You bet it is. No contest. Why? Because the 2002 CR125 was a dog. It was fast enough to be competitive in the Beginner class, but above that level the competition’s machinery had more of everything (especially Yamaha and KTM).
The good news? The 2003 CR125 is considerably faster than in 2002. The bad news? It’s not pro-level fast.
QUESTION TWO: WHAT HAPPENED TO GREAT ENGINES OF OLD?
We’ve been wondering the same thing ourselves. In truth, Honda lost its way during the big YZ125 powerband shift (1996-2002). Honda abandoned the top-end powerbands of the ’80s in an attempt to jump on the YZ125’s midrange bandwagon. Unfortunately, Honda’s engineers, restricted by budget constraints, tried to do it with their old engine castings. That was asking too much out of the venerable CR125 warhorse — its roots go back more than a decade.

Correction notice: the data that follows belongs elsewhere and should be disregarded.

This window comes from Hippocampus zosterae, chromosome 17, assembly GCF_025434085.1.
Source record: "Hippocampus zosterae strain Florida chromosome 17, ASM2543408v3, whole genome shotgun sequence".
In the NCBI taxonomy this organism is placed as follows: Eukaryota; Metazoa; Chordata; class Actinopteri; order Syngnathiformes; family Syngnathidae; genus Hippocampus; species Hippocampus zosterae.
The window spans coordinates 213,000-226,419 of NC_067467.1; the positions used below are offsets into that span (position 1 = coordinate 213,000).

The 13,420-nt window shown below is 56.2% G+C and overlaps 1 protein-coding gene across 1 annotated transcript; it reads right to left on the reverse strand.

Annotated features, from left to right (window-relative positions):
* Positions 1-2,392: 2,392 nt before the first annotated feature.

But, Honda’s R&D department never gave up. They reconfigured the cylinder, applied Band-Aids to the ignition, moved the powerband around and kept plugging away. For 2003, Honda was so serious about fixing the CR125 engine that they held the bike back from its traditional release date in hopes of finding the magic elixir before the final drop-dead deadline. We’re glad they took the extra time, because we can’t imagine how slow the bike would have been if they had released it on its appointed date.
QUESTION THREE: IS THE HONDA CR125 A STALKING HORSE?